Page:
So there you have it, a more "perfecter
" example of perfection, courtesy of Robbie Barrkman and the crew at Robar.
For Pound, Gaudier is the ultimate perfecter
of this aesthetic program, and he describes him as the telos of history.
Like many of the animals Moore celebrates, by continuing rather than ending the signifying chain, the chameleon is a discursive "perfecter
, and so a concealer" ("Then the Ermine," Poems 161).
But he was also cribbing from Acts 3:15 ("You killed the author of life") and Hebrews 12:2 ("Let us fix our eyes on Jesus, the author and perfecter
of our faith").
Dirac (1963), after working out the behavior of electrons, could say that physical theories with some physical beauty are also the ones most likely to be correct, and why Hermann Weyl (1956), the perfecter
of quantum and relativity theory, made an even franker confession: "My work has always tried to unite the true with the beautiful; but when I had to choose one or the other, I usually chose the beautiful."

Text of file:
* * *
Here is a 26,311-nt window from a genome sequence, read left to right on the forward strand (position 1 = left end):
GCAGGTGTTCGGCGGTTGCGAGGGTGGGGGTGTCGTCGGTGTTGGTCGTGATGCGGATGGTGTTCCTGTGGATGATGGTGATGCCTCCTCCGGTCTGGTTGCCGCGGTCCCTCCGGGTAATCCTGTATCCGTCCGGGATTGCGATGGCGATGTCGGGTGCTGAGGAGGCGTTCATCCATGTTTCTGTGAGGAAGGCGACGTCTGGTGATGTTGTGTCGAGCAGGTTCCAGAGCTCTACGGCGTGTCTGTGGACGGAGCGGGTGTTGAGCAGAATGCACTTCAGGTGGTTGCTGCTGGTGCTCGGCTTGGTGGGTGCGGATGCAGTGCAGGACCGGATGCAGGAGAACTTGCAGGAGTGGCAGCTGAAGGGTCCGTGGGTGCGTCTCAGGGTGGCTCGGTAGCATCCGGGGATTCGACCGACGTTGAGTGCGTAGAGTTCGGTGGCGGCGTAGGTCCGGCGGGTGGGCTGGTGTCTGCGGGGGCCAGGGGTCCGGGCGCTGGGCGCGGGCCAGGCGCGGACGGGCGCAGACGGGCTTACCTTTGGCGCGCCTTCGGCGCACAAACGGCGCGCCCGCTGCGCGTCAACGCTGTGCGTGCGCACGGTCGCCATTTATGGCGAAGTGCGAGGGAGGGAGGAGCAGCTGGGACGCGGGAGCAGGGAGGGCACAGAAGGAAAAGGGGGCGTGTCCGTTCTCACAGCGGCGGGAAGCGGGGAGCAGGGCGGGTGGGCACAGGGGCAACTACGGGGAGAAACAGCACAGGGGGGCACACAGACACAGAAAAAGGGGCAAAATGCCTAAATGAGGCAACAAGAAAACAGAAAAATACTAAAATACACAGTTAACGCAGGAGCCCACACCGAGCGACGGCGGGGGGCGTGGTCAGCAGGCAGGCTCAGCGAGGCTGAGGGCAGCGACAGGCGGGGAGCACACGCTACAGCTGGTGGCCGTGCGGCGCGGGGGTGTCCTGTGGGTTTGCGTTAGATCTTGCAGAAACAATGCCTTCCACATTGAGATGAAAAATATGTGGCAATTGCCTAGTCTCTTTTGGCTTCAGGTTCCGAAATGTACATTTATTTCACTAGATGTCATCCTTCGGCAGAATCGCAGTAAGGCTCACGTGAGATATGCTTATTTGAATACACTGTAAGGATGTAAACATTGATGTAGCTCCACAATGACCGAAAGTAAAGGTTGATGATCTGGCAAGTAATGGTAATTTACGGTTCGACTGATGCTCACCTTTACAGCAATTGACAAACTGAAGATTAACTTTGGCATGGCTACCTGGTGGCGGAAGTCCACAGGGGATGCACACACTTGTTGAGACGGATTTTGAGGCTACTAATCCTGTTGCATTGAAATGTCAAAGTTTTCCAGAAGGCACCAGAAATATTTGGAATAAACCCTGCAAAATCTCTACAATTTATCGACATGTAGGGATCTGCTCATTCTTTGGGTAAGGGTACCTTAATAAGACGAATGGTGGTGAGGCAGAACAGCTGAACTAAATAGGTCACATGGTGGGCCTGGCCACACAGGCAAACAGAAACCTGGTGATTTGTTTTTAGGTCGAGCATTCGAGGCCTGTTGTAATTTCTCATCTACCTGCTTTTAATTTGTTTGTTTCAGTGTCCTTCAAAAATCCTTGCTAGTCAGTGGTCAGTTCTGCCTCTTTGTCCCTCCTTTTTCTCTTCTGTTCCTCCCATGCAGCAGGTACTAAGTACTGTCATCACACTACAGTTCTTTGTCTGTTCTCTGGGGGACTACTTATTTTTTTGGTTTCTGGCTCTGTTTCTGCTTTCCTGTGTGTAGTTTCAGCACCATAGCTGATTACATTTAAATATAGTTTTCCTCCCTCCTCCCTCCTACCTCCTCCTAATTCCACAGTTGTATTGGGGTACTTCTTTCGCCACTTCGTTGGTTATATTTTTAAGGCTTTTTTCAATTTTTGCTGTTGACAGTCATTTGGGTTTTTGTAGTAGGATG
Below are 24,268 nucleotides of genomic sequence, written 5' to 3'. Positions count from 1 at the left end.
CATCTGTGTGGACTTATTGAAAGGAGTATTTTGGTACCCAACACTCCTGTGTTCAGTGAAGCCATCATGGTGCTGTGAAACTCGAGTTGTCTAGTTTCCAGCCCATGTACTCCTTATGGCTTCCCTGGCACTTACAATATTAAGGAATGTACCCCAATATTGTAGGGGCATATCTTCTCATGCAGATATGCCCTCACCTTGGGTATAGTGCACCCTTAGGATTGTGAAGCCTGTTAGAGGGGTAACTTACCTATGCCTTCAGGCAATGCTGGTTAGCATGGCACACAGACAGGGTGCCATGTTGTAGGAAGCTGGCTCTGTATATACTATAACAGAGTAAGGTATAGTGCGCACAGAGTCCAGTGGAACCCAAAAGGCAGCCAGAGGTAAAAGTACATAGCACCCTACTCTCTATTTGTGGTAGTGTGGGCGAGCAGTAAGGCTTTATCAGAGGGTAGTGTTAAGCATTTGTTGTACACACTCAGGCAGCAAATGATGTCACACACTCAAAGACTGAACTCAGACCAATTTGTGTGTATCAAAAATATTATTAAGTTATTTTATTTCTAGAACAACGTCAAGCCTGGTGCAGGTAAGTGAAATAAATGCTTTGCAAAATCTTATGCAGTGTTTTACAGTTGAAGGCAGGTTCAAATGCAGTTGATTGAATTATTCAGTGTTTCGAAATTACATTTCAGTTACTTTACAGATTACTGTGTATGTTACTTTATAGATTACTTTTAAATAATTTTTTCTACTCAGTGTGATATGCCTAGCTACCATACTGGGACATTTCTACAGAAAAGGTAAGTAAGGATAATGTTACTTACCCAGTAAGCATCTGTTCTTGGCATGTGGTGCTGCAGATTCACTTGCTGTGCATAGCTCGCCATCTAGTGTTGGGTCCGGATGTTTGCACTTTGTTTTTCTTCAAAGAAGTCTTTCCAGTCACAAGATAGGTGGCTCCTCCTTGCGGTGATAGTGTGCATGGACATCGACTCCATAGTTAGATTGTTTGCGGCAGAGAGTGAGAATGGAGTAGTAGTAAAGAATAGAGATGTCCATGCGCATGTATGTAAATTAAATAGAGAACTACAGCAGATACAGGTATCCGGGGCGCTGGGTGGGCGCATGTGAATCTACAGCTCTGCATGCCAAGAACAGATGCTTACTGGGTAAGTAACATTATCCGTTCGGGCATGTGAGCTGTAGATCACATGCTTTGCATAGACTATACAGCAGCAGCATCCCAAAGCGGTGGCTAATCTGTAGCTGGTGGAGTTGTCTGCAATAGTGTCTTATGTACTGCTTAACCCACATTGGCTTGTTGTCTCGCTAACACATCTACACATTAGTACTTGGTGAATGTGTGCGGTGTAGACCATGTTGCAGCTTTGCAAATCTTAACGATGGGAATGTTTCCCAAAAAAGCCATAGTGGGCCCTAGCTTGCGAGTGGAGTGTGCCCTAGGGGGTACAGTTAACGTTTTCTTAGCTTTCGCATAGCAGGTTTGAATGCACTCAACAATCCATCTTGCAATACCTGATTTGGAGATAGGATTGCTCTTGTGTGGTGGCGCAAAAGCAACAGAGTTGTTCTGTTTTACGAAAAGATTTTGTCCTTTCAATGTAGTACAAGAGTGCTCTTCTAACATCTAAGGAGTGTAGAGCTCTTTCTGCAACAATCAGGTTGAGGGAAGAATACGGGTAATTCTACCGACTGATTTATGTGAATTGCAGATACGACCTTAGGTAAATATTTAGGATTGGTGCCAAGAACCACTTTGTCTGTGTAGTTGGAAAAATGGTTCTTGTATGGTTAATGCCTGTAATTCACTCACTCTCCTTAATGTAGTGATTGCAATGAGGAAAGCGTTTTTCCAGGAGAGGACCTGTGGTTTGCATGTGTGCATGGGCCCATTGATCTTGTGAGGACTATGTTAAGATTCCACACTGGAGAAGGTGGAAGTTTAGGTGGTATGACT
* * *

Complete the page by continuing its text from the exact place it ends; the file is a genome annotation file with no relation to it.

What McCarthy sees as a co-operation between literature and philosophy in the eighteenth century begins, Saul suggests in 'The Pursuit of the Subject: Literature as Critic and Perfecter
of Philosophy 1790-1830', to break down in the epoch of Classicism and Romanticism.
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It is especially disturbing that this should be happening here, for America is the heir and perfecter
of the great Roman idea of the civis, a country where nationality has nothing to do with ethnicity (24).
The inspiration for the image comes from Hebrews 12:2: "Let us fix our eyes on Jesus, the author and perfecter
of our faith, who for the joy set before Him endured the cross, scorning its shame, and sat down at the right hand of the throne of God."
Finding in Jesus "the pioneer and perfecter
of their faith, who for the joy that was set before him endured the cross" (Heb.
Paul admonishes in the book of Hebrews, "run with endurance the race fixed before you, fixing your eyes on Jesus, the author and perfecter
Democracy and Distrust(31) is an extended argument for the proposition that the Court should not act as an elite impediment to what it takes to be the substantive excesses of the politically responsible branches but, on the contrary, as a perfecter
of the democratic process.